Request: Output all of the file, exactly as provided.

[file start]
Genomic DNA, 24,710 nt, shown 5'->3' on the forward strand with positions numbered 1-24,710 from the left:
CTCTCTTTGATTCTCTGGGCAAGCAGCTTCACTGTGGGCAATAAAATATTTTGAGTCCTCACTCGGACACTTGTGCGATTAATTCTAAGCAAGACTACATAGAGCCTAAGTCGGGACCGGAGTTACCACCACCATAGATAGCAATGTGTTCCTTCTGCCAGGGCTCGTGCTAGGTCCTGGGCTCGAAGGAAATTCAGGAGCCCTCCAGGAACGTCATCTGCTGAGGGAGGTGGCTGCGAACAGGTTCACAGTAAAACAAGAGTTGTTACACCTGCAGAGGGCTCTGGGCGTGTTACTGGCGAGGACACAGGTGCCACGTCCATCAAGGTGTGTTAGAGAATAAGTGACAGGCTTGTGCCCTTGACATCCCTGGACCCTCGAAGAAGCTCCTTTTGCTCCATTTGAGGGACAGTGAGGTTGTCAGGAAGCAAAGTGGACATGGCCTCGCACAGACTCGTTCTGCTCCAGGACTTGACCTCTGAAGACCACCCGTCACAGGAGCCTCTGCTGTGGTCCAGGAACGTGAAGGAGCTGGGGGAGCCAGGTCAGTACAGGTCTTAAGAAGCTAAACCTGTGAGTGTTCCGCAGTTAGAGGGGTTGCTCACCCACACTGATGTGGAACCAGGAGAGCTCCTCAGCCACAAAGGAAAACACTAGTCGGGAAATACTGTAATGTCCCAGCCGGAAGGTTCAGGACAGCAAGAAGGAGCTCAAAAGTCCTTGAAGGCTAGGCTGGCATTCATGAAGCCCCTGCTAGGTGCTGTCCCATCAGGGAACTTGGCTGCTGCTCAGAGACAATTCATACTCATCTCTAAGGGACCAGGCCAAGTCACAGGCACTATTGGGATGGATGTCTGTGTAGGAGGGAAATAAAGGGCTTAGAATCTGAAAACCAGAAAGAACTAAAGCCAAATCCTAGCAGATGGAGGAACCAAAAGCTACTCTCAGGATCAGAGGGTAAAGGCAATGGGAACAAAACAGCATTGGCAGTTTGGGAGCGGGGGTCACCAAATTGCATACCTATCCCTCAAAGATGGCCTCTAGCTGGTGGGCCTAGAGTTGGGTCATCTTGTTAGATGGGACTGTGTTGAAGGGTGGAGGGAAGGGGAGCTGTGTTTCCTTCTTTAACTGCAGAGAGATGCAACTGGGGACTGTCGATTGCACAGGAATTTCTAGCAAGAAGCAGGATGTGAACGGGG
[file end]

Genomic DNA, 24,710 nt, shown 5'->3' on the forward strand with positions numbered 1-24,710 from the left:
CTCTCTTTGATTCTCTGGGCAAGCAGCTTCACTGTGGGCAATAAAATATTTTGAGTCCTCACTCGGACACTTGTGCGATTAATTCTAAGCAAGACTACATAGAGCCTAAGTCGGGACCGGAGTTACCACCACCATAGATAGCAATGTGTTCCTTCTGCCAGGGCTCGTGCTAGGTCCTGGGCTCGAAGGAAATTCAGGAGCCCTCCAGGAACGTCATCTGCTGAGGGAGGTGGCTGCGAACAGGTTCACAGTAAAACAAGAGTTGTTACACCTGCAGAGGGCTCTGGGCGTGTTACTGGCGAGGACACAGGTGCCACGTCCATCAAGGTGTGTTAGAGAATAAGTGACAGGCTTGTGCCCTTGACATCCCTGGACCCTCGAAGAAGCTCCTTTTGCTCCATTTGAGGGACAGTGAGGTTGTCAGGAAGCAAAGTGGACATGGCCTCGCACAGACTCGTTCTGCTCCAGGACTTGACCTCTGAAGACCACCCGTCACAGGAGCCTCTGCTGTGGTCCAGGAACGTGAAGGAGCTGGGGGAGCCAGGTCAGTACAGGTCTTAAGAAGCTAAACCTGTGAGTGTTCCGCAGTTAGAGGGGTTGCTCACCCACACTGATGTGGAACCAGGAGAGCTCCTCAGCCACAAAGGAAAACACTAGTCGGGAAATACTGTAATGTCCCAGCCGGAAGGTTCAGGACAGCAAGAAGGAGCTCAAAAGTCCTTGAAGGCTAGGCTGGCATTCATGAAGCCCCTGCTAGGTGCTGTCCCATCAGGGAACTTGGCTGCTGCTCAGAGACAATTCATACTCATCTCTAAGGGACCAGGCCAAGTCACAGGCACTATTGGGATGGATGTCTGTGTAGGAGGGAAATAAAGGGCTTAGAATCTGAAAACCAGAAAGAACTAAAGCCAAATCCTAGCAGATGGAGGAACCAAAAGCTACTCTCAGGATCAGAGGGTAAAGGCAATGGGAACAAAACAGCATTGGCAGTTTGGGAGCGGGGGTCACCAAATTGCATACCTATCCCTCAAAGATGGCCTCTAGCTGGTGGGCCTAGAGTTGGGTCATCTTGTTAGATGGGACTGTGTTGAAGGGTGGAGGGAAGGGGAGCTGTGTTTCCTTCTTTAACTGCAGAGAGATGCAACTGGGGACTGTCGATTGCACAGGAATTTCTAGCAAGAAGCAGGATGTGAACGGGG